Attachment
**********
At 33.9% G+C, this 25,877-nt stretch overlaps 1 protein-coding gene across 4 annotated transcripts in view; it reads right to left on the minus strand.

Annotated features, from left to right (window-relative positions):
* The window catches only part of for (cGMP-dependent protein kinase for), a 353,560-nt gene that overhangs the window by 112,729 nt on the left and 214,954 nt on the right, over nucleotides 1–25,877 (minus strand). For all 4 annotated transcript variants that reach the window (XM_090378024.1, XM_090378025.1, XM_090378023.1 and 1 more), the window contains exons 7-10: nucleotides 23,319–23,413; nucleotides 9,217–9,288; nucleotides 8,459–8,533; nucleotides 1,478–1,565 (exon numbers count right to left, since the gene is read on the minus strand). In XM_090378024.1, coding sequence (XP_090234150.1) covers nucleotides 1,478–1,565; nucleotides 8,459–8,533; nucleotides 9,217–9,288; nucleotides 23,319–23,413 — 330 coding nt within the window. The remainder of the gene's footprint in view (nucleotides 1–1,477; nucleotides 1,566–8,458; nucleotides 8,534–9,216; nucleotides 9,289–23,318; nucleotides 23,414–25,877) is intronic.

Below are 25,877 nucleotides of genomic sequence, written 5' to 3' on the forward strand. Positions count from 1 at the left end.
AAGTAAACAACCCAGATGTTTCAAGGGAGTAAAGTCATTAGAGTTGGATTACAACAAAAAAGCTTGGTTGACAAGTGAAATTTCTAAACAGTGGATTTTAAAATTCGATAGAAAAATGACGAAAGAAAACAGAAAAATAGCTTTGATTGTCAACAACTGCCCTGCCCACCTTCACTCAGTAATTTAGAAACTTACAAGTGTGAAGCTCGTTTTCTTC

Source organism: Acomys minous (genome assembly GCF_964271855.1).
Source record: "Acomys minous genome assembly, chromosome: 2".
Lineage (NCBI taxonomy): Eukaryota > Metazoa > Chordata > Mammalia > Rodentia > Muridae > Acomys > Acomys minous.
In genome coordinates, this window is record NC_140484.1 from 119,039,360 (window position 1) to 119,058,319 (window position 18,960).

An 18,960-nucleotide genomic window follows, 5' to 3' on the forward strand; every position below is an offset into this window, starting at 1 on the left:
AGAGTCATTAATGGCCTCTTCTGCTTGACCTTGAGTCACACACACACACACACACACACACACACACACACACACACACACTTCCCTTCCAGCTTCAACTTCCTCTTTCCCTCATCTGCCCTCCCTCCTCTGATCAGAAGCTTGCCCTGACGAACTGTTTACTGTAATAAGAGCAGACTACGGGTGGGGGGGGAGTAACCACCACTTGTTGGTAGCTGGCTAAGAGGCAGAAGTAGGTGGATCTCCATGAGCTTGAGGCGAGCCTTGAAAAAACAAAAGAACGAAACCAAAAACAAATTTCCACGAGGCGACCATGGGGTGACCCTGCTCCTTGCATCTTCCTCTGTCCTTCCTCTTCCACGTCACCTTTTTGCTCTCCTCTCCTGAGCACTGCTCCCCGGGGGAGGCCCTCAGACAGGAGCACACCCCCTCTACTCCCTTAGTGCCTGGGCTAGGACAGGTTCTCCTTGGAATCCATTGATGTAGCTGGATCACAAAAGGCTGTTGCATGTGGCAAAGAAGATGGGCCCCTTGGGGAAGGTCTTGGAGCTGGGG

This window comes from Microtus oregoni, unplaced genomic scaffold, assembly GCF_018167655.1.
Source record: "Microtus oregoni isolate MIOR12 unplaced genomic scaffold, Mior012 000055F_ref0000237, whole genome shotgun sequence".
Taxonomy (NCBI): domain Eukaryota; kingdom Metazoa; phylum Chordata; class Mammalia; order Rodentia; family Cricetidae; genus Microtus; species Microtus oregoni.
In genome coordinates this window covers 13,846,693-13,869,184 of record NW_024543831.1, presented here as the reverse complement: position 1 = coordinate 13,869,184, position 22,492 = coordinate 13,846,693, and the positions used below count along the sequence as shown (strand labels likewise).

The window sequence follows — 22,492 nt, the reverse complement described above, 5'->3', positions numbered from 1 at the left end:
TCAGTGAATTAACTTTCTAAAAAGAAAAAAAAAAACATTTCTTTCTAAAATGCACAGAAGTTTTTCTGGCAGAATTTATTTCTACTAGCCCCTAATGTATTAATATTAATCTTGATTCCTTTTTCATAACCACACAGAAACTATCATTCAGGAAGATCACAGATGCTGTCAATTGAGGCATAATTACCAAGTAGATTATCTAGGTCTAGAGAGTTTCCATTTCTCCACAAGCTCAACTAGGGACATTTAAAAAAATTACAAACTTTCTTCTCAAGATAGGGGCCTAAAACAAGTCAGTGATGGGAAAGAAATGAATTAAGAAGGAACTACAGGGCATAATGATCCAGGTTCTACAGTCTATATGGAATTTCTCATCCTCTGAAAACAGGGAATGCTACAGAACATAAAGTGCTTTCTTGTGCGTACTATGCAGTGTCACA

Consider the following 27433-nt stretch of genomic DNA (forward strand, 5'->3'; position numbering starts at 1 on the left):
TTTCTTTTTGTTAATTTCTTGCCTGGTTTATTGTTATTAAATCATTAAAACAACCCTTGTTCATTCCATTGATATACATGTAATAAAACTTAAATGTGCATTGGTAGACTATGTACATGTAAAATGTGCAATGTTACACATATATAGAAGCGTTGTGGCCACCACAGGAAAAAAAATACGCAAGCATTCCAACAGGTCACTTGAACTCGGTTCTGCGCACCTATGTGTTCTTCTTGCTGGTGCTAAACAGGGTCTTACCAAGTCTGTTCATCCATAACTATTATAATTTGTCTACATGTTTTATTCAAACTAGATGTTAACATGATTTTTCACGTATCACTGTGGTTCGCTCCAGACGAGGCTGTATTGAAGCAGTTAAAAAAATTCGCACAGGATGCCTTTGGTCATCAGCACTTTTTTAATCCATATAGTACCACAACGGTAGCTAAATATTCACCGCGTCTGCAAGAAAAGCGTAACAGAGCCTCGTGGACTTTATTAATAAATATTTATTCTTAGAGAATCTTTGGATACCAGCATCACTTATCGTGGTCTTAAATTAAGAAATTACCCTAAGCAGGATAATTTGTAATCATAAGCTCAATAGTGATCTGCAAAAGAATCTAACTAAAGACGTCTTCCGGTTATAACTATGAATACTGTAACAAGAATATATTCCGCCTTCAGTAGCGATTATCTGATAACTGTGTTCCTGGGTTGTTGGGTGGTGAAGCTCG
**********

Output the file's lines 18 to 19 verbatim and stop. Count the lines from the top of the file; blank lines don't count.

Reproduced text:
Consider the following 27433-nt stretch of genomic DNA (forward strand, 5'->3'; position numbering starts at 1 on the left):
TTTCTTTTTGTTAATTTCTTGCCTGGTTTATTGTTATTAAATCATTAAAACAACCCTTGTTCATTCCATTGATATACATGTAATAAAACTTAAATGTGCATTGGTAGACTATGTACATGTAAAATGTGCAATGTTACACATATATAGAAGCGTTGTGGCCACCACAGGAAAAAAAATACGCAAGCATTCCAACAGGTCACTTGAACTCGGTTCTGCGCACCTATGTGTTCTTCTTGCTGGTGCTAAACAGGGTCTTACCAAGTCTGTTCATCCATAACTATTATAATTTGTCTACATGTTTTATTCAAACTAGATGTTAACATGATTTTTCACGTATCACTGTGGTTCGCTCCAGACGAGGCTGTATTGAAGCAGTTAAAAAAATTCGCACAGGATGCCTTTGGTCATCAGCACTTTTTTAATCCATATAGTACCACAACGGTAGCTAAATATTCACCGCGTCTGCAAGAAAAGCGTAACAGAGCCTCGTGGACTTTATTAATAAATATTTATTCTTAGAGAATCTTTGGATACCAGCATCACTTATCGTGGTCTTAAATTAAGAAATTACCCTAAGCAGGATAATTTGTAATCATAAGCTCAATAGTGATCTGCAAAAGAATCTAACTAAAGACGTCTTCCGGTTATAACTATGAATACTGTAACAAGAATATATTCCGCCTTCAGTAGCGATTATCTGATAACTGTGTTCCTGGGTTGTTGGGTGGTGAAGCTCG